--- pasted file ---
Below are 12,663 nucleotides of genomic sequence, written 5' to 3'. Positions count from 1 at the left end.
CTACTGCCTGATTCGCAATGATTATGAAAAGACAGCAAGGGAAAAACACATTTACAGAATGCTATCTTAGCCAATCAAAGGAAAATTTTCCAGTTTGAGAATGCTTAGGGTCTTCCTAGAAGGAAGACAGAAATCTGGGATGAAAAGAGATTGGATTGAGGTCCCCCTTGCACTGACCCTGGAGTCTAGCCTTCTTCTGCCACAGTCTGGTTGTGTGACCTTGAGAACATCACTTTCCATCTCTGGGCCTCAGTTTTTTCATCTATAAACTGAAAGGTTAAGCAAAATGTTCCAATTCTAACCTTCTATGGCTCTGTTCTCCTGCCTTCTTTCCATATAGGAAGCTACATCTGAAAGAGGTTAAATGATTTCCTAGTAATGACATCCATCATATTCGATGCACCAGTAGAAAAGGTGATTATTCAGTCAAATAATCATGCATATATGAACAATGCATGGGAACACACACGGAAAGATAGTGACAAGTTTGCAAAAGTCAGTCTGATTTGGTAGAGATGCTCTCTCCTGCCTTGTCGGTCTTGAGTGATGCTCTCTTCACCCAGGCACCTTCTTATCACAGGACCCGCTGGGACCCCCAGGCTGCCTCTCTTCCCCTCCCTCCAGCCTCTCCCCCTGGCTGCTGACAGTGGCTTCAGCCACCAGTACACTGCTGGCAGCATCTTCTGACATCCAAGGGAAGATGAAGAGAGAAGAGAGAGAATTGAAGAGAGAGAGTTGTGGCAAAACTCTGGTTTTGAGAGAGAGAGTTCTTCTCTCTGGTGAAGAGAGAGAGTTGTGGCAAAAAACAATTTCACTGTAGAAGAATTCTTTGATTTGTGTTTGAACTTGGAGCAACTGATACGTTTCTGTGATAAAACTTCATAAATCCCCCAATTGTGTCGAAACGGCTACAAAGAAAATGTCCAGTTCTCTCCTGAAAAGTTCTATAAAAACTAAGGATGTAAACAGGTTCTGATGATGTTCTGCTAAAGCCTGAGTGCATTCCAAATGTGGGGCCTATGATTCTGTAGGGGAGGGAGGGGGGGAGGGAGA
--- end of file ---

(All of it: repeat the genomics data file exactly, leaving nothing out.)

Below are 12,663 nucleotides of genomic sequence, written 5' to 3'. Positions count from 1 at the left end.
CTACTGCCTGATTCGCAATGATTATGAAAAGACAGCAAGGGAAAAACACATTTACAGAATGCTATCTTAGCCAATCAAAGGAAAATTTTCCAGTTTGAGAATGCTTAGGGTCTTCCTAGAAGGAAGACAGAAATCTGGGATGAAAAGAGATTGGATTGAGGTCCCCCTTGCACTGACCCTGGAGTCTAGCCTTCTTCTGCCACAGTCTGGTTGTGTGACCTTGAGAACATCACTTTCCATCTCTGGGCCTCAGTTTTTTCATCTATAAACTGAAAGGTTAAGCAAAATGTTCCAATTCTAACCTTCTATGGCTCTGTTCTCCTGCCTTCTTTCCATATAGGAAGCTACATCTGAAAGAGGTTAAATGATTTCCTAGTAATGACATCCATCATATTCGATGCACCAGTAGAAAAGGTGATTATTCAGTCAAATAATCATGCATATATGAACAATGCATGGGAACACACACGGAAAGATAGTGACAAGTTTGCAAAAGTCAGTCTGATTTGGTAGAGATGCTCTCTCCTGCCTTGTCGGTCTTGAGTGATGCTCTCTTCACCCAGGCACCTTCTTATCACAGGACCCGCTGGGACCCCCAGGCTGCCTCTCTTCCCCTCCCTCCAGCCTCTCCCCCTGGCTGCTGACAGTGGCTTCAGCCACCAGTACACTGCTGGCAGCATCTTCTGACATCCAAGGGAAGATGAAGAGAGAAGAGAGAGAATTGAAGAGAGAGAGTTGTGGCAAAACTCTGGTTTTGAGAGAGAGAGTTCTTCTCTCTGGTGAAGAGAGAGAGTTGTGGCAAAAAACAATTTCACTGTAGAAGAATTCTTTGATTTGTGTTTGAACTTGGAGCAACTGATACGTTTCTGTGATAAAACTTCATAAATCCCCCAATTGTGTCGAAACGGCTACAAAGAAAATGTCCAGTTCTCTCCTGAAAAGTTCTATAAAAACTAAGGATGTAAACAGGTTCTGATGATGTTCTGCTAAAGCCTGAGTGCATTCCAAATGTGGGGCCTATGATTCTGTAGGGGAGGGAGGGGGGGAGGGAGA